CHAPTER XIII. PEACEFUL LIFE
Mañgusrî, the prince royal, said to the Lord: It is difficult, Lord, most difficult, what these Bodhisattvas Mahâsattvas will attempt out of reverence for the Lord. How are these Bodhisattvas Mahâsattvas to promulgate this Dharmaparyâya at the end of time, at the last period? Whereupon the Lord answered Mañgusrî, the prince royal: A Bodhisattva Mahâsattva, Mañgusrî, he who is to promulgate this Dharmaparyâya at the end of time, at the last period, must be firm in four things. In which things? The Bodhisattva Mahâsattva, Mañgusrî, must be firm in his conduct and proper sphere if he wishes to teach this Dharmaparyâya. And how, Mañgusrî, is a Bodhisattva Mahâsattva firm in his conduct and proper sphere? When the Bodhisattva Mahâsattva, Mañgusrî, is patient, meek, has reached the stage of meekness; when he is not rash, nor envious; when, moreover, Mañgusrî, he clings to no law whatever and sees the real character of the laws (or things); when he is refraining from investigating and discussing these laws, Mañgusrî; that is called the conduct of a Bodhisattva Mahâsattva. And what is the proper sphere of a Bodhisattva Mahâsattva, Mañgusrî? When the Bodhisattva Mahasattva, Mañgusrî, does not serve, not court, not wait upon kings; does not serve, not court, not wait upon princes; when he does not approach them; when he does not serve, not court, not wait upon persons of another sect, Karakas, Parivrâgakas, Âgîvakas, Nirgranthas [Three kinds of mendicant friars not belonging to the Buddhist, nor to the Gaina persuasion], nor persons passionately fond of fine literature; when he does not serve, not court, not wait upon adepts at worldly spells, and votaries of a worldly philosophy, nor keep any intercourse with them; when he does not go to see Kândâlas, jugglers, vendors of pork, poulterers, deer-hunters, butchers, actors and dancers, wrestlers, nor resort to places whither others flock for amusement and sport; when he keeps no intercourse with them unless from time to time to preach the law to them when they come to him, and that freely; when he does not serve, not court, not wait upon monks, nuns, lay devotees, male and female, who are adherents of the vehicle of disciples, nor keep intercourse with them; when he does not come in contact with them at the place of promenade or in the monastery, unless from time to time to preach the law to them when they come to him, and even that freely. This, Mañgusrî, is the proper sphere of a Bodhisattva Mahâsattva.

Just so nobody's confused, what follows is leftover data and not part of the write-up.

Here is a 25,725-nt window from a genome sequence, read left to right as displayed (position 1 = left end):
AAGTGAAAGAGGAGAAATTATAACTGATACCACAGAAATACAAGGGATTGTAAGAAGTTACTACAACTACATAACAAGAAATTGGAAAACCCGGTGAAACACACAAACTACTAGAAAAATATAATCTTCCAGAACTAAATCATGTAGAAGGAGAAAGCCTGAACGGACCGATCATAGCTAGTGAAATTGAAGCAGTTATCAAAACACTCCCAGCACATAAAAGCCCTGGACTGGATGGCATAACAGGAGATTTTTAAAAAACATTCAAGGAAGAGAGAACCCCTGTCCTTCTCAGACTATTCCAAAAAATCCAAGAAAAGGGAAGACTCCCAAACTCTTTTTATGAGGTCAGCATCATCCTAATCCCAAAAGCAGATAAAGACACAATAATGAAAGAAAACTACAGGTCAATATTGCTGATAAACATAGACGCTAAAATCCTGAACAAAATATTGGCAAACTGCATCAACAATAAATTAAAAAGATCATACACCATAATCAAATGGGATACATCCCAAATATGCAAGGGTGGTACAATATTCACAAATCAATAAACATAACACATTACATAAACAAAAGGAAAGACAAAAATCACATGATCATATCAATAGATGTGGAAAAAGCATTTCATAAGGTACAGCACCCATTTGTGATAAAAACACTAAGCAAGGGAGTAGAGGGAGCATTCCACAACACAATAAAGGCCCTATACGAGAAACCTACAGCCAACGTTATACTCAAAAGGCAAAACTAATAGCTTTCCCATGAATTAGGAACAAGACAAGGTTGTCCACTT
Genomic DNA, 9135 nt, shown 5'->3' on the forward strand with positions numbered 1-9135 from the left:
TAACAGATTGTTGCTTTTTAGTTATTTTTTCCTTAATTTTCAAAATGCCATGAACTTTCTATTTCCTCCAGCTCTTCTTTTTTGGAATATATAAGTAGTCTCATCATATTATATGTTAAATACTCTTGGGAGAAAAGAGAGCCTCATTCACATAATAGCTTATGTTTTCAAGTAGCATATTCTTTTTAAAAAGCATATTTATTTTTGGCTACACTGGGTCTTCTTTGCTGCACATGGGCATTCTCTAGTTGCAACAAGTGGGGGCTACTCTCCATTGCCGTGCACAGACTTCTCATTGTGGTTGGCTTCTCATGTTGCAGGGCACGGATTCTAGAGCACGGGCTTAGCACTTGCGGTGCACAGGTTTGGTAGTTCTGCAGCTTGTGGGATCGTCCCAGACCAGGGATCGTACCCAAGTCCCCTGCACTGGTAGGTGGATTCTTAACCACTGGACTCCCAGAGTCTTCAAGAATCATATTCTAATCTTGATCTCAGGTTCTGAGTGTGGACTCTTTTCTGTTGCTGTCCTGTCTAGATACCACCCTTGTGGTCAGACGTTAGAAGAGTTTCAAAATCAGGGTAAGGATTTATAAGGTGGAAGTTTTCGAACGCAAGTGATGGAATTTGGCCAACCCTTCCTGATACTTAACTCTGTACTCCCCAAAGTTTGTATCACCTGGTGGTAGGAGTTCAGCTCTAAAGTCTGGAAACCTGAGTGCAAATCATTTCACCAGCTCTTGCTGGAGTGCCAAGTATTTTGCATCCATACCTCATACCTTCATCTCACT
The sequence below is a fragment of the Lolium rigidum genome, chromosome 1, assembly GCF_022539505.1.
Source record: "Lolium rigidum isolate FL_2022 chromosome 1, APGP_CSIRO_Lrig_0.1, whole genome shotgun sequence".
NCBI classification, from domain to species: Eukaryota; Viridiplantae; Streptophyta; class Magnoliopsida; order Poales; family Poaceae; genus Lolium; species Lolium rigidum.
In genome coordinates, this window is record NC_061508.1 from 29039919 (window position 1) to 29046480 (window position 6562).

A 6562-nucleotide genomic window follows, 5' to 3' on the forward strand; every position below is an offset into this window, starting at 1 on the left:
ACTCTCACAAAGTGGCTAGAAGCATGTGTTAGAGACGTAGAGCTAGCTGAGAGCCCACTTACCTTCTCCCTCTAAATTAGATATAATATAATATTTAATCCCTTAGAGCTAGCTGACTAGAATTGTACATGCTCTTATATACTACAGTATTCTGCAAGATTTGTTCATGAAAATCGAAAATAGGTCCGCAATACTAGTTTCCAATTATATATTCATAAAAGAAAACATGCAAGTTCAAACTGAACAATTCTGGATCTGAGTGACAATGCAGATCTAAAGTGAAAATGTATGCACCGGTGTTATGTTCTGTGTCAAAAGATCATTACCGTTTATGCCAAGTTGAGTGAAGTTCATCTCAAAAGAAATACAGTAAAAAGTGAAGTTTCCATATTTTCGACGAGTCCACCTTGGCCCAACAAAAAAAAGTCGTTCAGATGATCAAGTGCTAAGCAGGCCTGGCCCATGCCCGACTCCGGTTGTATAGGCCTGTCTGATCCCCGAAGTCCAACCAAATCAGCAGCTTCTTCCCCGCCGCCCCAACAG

Again, Mañgusrî, the Bodhisattva Mahasattva does not take hold of some favourable opportunity or another to preach the law to females every now and anon, nor is he desirous of repeatedly seeing females; nor does he think it proper to visit families and then too often address a girl, virgin, or young wife, nor does he greet them too fondly in return. He does not preach the law to a hermaphrodite, keeps no intercourse with such a person, nor greets too friendly in return. He does not enter a house alone in order to receive alms, unless having the Tathâgata in his thoughts. And when he happens to preach the law to females, he does not do so by passionate attachment to the law, far less by passionate attachment to a woman. When he is preaching, he does not display his row of teeth, let alone a quick emotion on his physiognomy. He addresses no novice, male or female, no nun, no monk, no young boy, no young girl, nor enters upon a conversation with them; he shows no great readiness in answering their address, nor cares to give too frequent answers. This, Mañgusrî, is called the first proper sphere of a Bodhisattva Mahasattva.